His mother and I, with our school's art teacher, brainstormed ways to spend the money on Corey. Art books? A day at Valley Fair, local amusement mega-park? New clothes? Markers and art paper?
      We chose an exquisite calligraphy set. Corey's mother felt he might be able to help them earn some extra money if he could create handmade monogrammed card sets. He loved to make ornate script letters, but they would be more marketable if they were not done with markers. She bought some high-quality plain cards from a stationery supplier and intended to have him make sets of cards. She would market them in packages of six or eight cards in boutiques around the city. It seemed like a good plan; entrepreneurial, but simple. Almost all the staff at the school bought some. They were really beautiful, but there was a serious problem. Corey started to balk at making them. He was, of course, unable to explain himself, but he made it quite clear; "No." "All done." These were bold self-assertions for an echolalic; his own brief opinions about this repetitive and uninspired task. He had done some to humor us, but this was not the way he wanted to express his art.
      In what seemed to be a dramatic protest, Corey drastically changed his style of drawing. He drew fewer small pictures and almost no script. He began drawing poster-sized illustrations of wild animals, which were subjects he had never done before. When my classroom moved temporarily to the basement of one of the high schools, the principal there insisted on purchasing a drawing of a cougar that Corey had done. He had it professionally framed, and placed it on the wall behind his desk. It looked like it had come from an expensive wildlife gallery. After we encouraged Corey to do a few more similar drawings of other wild animals, he caught on, and switched to pictures of farm animals and Native Americans.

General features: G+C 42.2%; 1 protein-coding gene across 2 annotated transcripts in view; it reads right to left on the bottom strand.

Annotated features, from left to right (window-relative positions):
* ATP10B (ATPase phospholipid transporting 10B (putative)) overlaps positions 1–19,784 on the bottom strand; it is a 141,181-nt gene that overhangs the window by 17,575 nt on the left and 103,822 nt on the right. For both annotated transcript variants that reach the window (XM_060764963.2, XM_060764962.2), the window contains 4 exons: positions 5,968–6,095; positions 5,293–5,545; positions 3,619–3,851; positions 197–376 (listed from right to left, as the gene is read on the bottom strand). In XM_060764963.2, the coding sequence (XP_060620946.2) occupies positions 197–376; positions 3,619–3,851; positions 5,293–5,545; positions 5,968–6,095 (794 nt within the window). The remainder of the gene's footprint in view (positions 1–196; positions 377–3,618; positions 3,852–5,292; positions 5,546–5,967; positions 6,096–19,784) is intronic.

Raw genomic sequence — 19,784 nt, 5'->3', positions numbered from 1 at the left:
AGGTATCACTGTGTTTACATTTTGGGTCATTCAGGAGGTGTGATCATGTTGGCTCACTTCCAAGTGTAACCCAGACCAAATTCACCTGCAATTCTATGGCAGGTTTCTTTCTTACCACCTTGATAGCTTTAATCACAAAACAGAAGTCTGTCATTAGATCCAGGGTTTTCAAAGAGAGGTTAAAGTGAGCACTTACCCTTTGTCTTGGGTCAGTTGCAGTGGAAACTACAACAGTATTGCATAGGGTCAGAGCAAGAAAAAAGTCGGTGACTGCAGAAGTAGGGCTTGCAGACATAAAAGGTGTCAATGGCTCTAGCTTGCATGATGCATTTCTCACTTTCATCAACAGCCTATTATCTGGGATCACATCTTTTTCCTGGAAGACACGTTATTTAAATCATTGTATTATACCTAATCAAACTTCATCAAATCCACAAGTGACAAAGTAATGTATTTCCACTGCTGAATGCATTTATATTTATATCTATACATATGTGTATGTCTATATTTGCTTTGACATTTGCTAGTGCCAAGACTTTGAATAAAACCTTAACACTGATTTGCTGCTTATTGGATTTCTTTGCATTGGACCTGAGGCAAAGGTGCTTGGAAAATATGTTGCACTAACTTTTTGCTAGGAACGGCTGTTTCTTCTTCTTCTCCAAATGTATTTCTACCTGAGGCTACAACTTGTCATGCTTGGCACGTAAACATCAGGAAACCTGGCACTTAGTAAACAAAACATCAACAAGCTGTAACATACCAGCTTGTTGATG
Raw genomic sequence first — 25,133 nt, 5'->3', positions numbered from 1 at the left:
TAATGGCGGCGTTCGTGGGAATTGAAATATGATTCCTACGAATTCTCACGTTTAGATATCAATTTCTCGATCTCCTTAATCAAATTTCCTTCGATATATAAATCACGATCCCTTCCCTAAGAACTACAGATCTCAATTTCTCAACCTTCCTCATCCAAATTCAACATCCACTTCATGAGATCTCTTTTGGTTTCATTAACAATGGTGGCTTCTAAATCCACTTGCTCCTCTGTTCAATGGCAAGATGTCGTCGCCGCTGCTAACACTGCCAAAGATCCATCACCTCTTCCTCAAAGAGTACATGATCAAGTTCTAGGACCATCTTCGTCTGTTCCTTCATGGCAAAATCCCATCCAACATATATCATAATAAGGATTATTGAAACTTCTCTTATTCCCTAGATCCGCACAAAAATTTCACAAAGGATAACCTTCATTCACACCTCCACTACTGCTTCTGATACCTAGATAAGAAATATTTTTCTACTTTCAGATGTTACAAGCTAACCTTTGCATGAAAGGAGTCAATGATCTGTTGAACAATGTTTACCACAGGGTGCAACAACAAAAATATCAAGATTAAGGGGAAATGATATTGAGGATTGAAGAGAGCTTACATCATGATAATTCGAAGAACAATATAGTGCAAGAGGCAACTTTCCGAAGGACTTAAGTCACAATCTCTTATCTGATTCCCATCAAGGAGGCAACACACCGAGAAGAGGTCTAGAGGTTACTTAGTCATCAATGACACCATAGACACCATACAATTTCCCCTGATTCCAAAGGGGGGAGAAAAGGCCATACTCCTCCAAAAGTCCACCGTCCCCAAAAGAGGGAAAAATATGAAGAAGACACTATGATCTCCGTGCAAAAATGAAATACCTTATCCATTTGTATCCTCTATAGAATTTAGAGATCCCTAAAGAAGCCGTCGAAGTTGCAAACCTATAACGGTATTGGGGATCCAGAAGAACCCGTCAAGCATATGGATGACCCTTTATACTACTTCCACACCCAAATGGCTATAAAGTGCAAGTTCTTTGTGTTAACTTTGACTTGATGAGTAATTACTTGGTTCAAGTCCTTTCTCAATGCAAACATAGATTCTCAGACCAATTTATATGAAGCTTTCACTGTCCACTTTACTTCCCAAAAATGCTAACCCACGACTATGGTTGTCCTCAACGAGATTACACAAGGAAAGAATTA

His mother realized what was going on with his efforts to undermine our joint efforts to commercialize his creativity, and she wisely put a stop to it all. She knew Corey better than anyone else. She realized that despite her (and our) well-intentioned efforts to help her only son find a way that would allow him to generate an income as an adult, Corey wanted no part of it. He just wanted to draw. He wanted to draw what he wanted, when he wanted, and he wanted everyone to stop taking it away from him and selling it.
      Lesson learned.
      Oh, did I mention the name of the school where I taught? The name of the school where Corey taught me this lesson?  The name is Emerson School, just east of Loring Park in Minneapolis.
     This school was named after Ralph Waldo Emerson, that feisty mid-19th century champion of individualism and being true to your "nature".  That's all Corey really wanted to do. His caretaker and teachers wanted to make him into something special. He already was something special; he was Corey.
      Perhaps no one said it better than old Ralph Waldo Emerson himself, "It is easy to live for others, everyone does. I call on you to live for yourself."
      Over all the years I have been a teacher, and as a mother of five children, this lesson has perhaps been one of the most valuable. Kids are all different. A teacher cannot make a student into another student. Sure, you wish all your students could be bright, curious, enthusiastic, and, well, perfect. Guess what? Each student, each child; they are themselves. Our calling is to guide them to be the best "self" they can be. That's what we should be, and that's what we should encourage them to be. Well taught, Corey.